Previously acclaimed to be one of the largest mergers in the global automobile industry, the much-touted Fiat Chrysler-Renault merger is now dead.
The merger which was estimated for a deal of $35 billion.
Two weeks ago, we reported that Fiat Chrysler offered about $35 billion to merge operations with Renault in a combination deal that has been dubbed a ‘merger of two equals.
We are now learning that Fiat Chrysler has withdrawn its offer for the bid.
According to TechCrunch which cited the Wall Street Journal, Fiat Chrysler said:
“FCA remains firmly convinced of the compelling, transformational rationale of a proposal that has been widely appreciated since it was submitted, the structure and terms of which were carefully balanced to deliver substantial benefits to all parties,” according to a company statement provided to TechCrunch. “However, it has become clear that the political conditions in France do not currently exist for such a combination to proceed successfully.”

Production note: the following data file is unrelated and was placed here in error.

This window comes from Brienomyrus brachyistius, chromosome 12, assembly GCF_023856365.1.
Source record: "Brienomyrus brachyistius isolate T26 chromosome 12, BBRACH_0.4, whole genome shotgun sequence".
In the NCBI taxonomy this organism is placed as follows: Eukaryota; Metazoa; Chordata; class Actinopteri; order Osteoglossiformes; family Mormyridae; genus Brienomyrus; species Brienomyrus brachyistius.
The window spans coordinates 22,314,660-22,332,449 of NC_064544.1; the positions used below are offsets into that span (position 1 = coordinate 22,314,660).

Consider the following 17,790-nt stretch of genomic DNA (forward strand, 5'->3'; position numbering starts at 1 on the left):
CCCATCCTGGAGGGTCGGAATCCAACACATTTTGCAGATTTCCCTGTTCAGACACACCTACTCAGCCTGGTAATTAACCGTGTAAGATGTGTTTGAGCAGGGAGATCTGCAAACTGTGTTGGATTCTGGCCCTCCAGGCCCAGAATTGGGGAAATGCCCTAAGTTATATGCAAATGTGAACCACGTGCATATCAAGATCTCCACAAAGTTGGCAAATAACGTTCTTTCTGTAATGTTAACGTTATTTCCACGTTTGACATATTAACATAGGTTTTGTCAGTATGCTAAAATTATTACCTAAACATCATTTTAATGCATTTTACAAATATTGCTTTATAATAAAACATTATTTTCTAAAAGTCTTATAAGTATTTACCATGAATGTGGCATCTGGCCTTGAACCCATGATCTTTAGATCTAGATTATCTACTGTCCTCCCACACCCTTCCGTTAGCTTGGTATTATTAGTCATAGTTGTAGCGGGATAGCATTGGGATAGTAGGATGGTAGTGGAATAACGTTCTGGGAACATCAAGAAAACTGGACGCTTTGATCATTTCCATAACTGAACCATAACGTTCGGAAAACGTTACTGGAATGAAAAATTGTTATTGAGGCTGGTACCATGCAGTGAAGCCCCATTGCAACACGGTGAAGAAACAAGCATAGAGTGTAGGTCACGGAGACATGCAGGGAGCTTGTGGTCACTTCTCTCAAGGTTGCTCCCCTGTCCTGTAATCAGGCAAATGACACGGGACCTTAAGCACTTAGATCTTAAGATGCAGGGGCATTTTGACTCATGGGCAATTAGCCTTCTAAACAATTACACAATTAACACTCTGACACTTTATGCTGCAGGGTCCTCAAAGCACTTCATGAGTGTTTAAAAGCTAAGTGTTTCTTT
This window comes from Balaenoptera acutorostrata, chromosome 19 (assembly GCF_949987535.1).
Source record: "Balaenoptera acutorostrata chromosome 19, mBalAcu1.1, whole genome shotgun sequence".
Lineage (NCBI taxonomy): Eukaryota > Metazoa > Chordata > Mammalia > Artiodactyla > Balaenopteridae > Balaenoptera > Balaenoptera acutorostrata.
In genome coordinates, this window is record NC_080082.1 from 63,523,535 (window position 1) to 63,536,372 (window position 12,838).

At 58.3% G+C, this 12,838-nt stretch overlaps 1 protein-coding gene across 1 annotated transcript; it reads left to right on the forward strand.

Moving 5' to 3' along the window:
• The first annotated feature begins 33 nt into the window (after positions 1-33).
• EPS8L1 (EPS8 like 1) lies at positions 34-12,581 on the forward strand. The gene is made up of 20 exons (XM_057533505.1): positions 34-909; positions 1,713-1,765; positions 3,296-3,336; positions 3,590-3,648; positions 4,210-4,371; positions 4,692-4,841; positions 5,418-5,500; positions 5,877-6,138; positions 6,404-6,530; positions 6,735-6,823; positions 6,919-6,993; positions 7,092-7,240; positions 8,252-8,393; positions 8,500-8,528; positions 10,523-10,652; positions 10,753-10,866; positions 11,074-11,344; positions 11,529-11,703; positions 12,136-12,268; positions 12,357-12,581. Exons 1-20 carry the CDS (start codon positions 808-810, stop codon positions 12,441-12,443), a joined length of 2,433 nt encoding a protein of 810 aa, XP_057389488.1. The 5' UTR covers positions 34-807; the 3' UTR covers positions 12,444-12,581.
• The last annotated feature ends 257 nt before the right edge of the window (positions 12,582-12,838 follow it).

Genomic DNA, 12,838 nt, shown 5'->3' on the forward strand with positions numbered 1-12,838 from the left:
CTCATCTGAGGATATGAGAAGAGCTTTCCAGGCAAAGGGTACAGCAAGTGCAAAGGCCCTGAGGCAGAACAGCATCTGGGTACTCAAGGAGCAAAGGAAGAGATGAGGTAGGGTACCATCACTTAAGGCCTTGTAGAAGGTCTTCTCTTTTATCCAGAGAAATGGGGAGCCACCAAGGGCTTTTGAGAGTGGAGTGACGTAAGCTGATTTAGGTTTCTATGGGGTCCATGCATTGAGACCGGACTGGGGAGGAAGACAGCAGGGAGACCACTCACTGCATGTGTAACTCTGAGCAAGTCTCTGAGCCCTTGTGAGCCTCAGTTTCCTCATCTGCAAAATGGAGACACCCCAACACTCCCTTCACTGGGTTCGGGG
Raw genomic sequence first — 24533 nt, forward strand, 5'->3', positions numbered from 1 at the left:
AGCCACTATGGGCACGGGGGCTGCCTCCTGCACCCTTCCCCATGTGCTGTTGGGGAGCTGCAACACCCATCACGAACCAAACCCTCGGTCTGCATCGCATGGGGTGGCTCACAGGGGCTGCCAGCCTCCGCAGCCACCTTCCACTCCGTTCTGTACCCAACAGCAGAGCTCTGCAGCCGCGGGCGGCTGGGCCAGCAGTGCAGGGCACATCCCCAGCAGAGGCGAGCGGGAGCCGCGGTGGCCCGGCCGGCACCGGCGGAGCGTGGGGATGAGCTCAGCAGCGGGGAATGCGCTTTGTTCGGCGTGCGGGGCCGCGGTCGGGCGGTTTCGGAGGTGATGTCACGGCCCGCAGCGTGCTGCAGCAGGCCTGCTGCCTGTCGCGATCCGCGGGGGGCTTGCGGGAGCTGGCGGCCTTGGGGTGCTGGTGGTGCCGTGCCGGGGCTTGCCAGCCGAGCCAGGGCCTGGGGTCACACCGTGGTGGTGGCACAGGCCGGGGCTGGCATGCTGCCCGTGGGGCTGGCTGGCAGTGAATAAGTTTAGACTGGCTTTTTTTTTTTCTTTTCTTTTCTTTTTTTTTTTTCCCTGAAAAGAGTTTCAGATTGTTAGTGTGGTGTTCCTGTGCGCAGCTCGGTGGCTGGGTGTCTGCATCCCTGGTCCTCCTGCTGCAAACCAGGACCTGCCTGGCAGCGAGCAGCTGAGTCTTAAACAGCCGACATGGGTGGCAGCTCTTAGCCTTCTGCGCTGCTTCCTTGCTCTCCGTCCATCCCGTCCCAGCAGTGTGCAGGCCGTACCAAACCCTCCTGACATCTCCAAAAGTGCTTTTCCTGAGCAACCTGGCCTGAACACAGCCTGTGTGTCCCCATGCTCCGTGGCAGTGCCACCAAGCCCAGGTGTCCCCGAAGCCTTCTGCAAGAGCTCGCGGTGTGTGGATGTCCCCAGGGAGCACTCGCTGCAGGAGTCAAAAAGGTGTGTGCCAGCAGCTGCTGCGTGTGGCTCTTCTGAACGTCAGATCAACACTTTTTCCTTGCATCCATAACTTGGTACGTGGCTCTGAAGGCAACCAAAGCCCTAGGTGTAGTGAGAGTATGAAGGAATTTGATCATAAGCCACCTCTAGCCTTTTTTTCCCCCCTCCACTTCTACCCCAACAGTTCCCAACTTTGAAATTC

The bone of contention that led to the collapse of the merger talks was Nissan.
Based on its shareholding structure, Renault owns 43.4 percent of Nissan. Nissan owns 15 percent of Renault. It sounds confusing but it is the reality on the ground.
However, the roman between Nissan and Renault soon went sour after Renault-Nissan Alliance CEO Carlos Ghosn was arrested for fraud as well the subsequent power struggle, share vehicle parts and collaborate on technology disagreements.
As at now, there seems to be an end to a merger that could have buoyed the industry into a new era of competition.